Top tips for minimizing work interruptions during Mental Health Awareness Week
Award-winning Wrexham-based company Moneypenny marked Mental Health Awareness Week by offering the best tips for minimizing stressful interruptions to work.
Over the past year, worker stress associated with interruptions caused by remote work – such as online meetings, deliveries and dog barking – has increased and recent research shows that stress-related absences climbed 64% in 2020.
Other data from UC Berkeley found that average work interruptions take 23 minutes and 15 seconds to recover, even if the distraction is only a minute, and the inability to focus on the job. work is directly related to stress.
To mark National Mental Health Awareness Week (May 10-16), Ceri Henfrey, COO of global outsourced communications provider Moneypenny, explored the real cost of downtime and shares tips for minimizing downtime during the working day.
Ceri said: “Lost productivity costs businesses £ 143 billion each year – an average of £ 4,467 per employee – and translates to 1 hour 24 minutes of distraction per employee every day. Interruption drains energy, kills creativity, and dampens performance, leading to the dreaded brain fog that can be so debilitating.
“Answering an unexpected call is perhaps one of the most common interruptions that can disrupt workflow. When we change gears, our mind must first stop processing what we were doing before refocusing on the new task. Therefore, even a seemingly rapid distraction can completely deflect concentration. Plus, when we’re interrupted, we rarely go back to what we used to do.
Ceri added, “As a business we talk a lot about uptime and ensuring that businesses are available when customers need them, but there is also value in not being available. Businesses need to actively help their employees set aside time for the quiet headlong work that is so important to productivity as well as to employees’ sense of accomplishment and control. They should also actively promote and support wellness – whether through counseling programs, cooking classes, financial education, buddy systems or simply encouraging staff to simply ‘turn off’ devices. for 15 minutes a day.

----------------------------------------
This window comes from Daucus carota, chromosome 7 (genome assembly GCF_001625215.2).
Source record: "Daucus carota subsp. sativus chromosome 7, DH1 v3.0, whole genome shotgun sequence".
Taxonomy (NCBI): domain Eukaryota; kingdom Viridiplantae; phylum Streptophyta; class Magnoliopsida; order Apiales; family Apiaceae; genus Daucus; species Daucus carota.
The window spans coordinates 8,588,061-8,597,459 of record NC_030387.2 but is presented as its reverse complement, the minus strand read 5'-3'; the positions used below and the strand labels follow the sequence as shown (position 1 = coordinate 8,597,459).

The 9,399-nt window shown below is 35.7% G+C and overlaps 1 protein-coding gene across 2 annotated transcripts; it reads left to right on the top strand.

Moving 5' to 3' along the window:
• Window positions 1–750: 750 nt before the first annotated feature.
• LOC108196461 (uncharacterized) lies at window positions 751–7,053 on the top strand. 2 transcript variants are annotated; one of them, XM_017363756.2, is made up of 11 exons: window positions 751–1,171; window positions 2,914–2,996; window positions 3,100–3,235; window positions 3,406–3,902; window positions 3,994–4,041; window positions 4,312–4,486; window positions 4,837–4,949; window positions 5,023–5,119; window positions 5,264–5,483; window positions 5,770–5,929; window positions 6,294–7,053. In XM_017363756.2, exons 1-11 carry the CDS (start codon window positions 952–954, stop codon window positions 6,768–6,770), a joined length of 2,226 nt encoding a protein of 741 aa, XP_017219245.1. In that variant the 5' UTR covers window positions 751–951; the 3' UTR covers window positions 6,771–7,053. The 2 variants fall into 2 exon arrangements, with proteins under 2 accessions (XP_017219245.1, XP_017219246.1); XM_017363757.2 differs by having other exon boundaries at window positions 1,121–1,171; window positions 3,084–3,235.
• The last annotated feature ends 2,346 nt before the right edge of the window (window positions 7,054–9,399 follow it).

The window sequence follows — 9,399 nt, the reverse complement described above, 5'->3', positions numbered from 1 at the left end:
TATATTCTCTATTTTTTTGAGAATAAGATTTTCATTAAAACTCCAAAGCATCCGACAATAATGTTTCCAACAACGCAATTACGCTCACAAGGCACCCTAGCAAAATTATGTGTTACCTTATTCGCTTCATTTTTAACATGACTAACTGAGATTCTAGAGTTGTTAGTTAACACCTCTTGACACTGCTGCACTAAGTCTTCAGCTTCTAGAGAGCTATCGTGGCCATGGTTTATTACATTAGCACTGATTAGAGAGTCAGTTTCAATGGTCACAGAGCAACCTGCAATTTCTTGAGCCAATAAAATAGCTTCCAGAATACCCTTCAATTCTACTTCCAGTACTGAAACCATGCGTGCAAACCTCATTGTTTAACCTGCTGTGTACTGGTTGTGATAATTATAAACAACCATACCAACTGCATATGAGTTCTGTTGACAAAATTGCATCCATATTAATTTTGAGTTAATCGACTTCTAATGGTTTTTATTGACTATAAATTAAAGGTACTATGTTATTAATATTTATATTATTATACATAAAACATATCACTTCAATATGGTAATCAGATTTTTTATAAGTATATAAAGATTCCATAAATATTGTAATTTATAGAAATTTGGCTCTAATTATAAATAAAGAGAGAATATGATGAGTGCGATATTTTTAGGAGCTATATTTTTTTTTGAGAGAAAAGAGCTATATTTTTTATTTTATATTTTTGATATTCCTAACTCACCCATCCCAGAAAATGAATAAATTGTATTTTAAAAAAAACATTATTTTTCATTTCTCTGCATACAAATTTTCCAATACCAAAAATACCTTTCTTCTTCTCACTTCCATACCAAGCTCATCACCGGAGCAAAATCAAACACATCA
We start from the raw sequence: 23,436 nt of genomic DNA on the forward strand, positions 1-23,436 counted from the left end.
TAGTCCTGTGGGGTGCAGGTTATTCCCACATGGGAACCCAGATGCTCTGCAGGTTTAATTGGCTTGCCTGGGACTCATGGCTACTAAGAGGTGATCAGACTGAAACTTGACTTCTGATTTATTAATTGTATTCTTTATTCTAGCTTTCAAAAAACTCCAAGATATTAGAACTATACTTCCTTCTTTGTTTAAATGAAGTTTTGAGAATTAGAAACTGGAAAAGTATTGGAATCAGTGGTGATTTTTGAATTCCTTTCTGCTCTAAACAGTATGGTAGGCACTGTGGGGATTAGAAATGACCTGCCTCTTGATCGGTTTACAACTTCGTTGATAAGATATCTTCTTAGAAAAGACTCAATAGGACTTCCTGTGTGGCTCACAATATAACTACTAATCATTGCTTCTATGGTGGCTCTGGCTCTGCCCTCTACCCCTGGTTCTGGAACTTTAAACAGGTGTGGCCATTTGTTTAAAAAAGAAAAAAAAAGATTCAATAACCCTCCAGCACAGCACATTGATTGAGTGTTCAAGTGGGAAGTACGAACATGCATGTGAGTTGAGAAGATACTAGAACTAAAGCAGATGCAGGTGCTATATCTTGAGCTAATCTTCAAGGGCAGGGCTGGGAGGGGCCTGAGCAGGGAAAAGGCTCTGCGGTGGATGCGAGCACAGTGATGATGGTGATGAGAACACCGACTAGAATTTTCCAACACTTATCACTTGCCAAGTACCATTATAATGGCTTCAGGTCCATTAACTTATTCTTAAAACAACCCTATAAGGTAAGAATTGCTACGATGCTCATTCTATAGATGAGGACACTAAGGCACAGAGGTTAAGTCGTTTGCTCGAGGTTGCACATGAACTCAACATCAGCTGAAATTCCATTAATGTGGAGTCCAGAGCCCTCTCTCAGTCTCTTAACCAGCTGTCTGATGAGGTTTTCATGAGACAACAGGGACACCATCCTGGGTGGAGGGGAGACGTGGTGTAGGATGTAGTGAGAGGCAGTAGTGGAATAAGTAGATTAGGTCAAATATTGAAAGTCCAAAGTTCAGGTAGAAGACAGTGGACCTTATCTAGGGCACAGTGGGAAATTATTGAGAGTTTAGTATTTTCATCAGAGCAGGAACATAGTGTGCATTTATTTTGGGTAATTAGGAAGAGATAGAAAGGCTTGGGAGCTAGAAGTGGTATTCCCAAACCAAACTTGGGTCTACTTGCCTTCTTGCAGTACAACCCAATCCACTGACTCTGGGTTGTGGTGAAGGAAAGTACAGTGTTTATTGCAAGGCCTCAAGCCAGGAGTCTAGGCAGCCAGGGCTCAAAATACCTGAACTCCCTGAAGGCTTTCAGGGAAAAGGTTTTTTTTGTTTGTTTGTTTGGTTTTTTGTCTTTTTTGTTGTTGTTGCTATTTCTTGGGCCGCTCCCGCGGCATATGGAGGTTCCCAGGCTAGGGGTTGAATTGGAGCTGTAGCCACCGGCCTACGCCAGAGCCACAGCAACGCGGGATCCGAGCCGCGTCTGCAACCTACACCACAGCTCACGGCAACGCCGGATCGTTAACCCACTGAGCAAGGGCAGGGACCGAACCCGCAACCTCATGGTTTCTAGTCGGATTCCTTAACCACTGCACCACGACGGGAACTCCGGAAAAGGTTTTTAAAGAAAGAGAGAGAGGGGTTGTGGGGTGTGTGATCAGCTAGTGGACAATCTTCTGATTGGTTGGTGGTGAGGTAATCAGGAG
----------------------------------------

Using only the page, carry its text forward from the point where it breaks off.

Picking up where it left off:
Here are Ceri’s tips for minimizing interruptions during the work day, to help reduce stress:
1. Formalize meeting etiquette
With the rise of video calls, it can be tempting to book them without the level of planning that would have been required for a physical meeting, especially when travel is not required. Video meetings offer flexibility, but try to avoid unscheduled meetings, or ones that don’t keep the time, and be aware of time zones and adherence to working hours if you are a global organization. When meetings are taking place, always use an agenda to stay on topic and issue a company-wide “ meeting tag ” to help drive positive change and an empowered approach to managing the business. time.
2. Outsource communications
If staff know the right infrastructure is in place to support them, it can reduce concerns. or for example, if the staff know that all customer calls will be handled with warmth, professionalism and efficiency, even when they are busy or in a meeting, it can instill calm and focus without the phone ringing breaking them. concentration. Outsourced telephone answering, switchboard and outbound follow-up are the ideal solution to minimize interruptions while preserving the customer / customer experience.
3. Choose a technology that aligns
Streamline the number of video and project management platforms used across the business so employees can “ know ” them and don’t waste time loading different systems or finding multiple connections between meetings and tasks . It really helps to keep it simple and choose technology that has broader value – for example, our answering system has Microsoft Teams integration, which means call managers know who’s available and when. The result is fewer interruptions for busy staff and a better customer experience.
4. Calendar management
Calendars aren’t just for meetings. Encourage employees to use their calendars to block out their time management and include tasks and add details about the availability or need for quiet time. By ensuring that onboarding, on-boarding or outsourcing teams have access to these agendas, it is possible to give employees the space they need to look after themselves, be productive and s ‘flourish.